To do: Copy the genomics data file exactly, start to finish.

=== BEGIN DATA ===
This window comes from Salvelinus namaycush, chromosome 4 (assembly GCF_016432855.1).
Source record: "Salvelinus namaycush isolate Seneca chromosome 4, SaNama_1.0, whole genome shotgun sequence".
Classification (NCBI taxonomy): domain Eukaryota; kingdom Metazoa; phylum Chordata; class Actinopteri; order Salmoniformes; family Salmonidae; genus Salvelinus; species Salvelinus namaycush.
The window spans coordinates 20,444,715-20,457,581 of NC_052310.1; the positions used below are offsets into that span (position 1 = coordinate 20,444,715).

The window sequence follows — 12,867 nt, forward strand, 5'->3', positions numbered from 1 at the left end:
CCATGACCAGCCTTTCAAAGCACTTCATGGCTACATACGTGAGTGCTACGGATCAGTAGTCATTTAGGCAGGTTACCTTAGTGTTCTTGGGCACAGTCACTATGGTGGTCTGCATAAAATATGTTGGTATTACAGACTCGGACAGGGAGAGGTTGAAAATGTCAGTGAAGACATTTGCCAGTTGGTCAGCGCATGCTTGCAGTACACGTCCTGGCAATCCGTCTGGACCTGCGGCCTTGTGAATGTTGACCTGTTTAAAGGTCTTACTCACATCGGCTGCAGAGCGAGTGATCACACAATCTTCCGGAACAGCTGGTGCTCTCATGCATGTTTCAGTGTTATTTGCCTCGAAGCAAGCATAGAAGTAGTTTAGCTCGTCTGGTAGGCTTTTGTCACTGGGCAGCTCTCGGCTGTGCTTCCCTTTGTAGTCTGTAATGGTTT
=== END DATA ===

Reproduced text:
This window comes from Salvelinus namaycush, chromosome 4 (assembly GCF_016432855.1).
Source record: "Salvelinus namaycush isolate Seneca chromosome 4, SaNama_1.0, whole genome shotgun sequence".
Classification (NCBI taxonomy): domain Eukaryota; kingdom Metazoa; phylum Chordata; class Actinopteri; order Salmoniformes; family Salmonidae; genus Salvelinus; species Salvelinus namaycush.
The window spans coordinates 20,444,715-20,457,581 of NC_052310.1; the positions used below are offsets into that span (position 1 = coordinate 20,444,715).

The window sequence follows — 12,867 nt, forward strand, 5'->3', positions numbered from 1 at the left end:
CCATGACCAGCCTTTCAAAGCACTTCATGGCTACATACGTGAGTGCTACGGATCAGTAGTCATTTAGGCAGGTTACCTTAGTGTTCTTGGGCACAGTCACTATGGTGGTCTGCATAAAATATGTTGGTATTACAGACTCGGACAGGGAGAGGTTGAAAATGTCAGTGAAGACATTTGCCAGTTGGTCAGCGCATGCTTGCAGTACACGTCCTGGCAATCCGTCTGGACCTGCGGCCTTGTGAATGTTGACCTGTTTAAAGGTCTTACTCACATCGGCTGCAGAGCGAGTGATCACACAATCTTCCGGAACAGCTGGTGCTCTCATGCATGTTTCAGTGTTATTTGCCTCGAAGCAAGCATAGAAGTAGTTTAGCTCGTCTGGTAGGCTTTTGTCACTGGGCAGCTCTCGGCTGTGCTTCCCTTTGTAGTCTGTAATGGTTT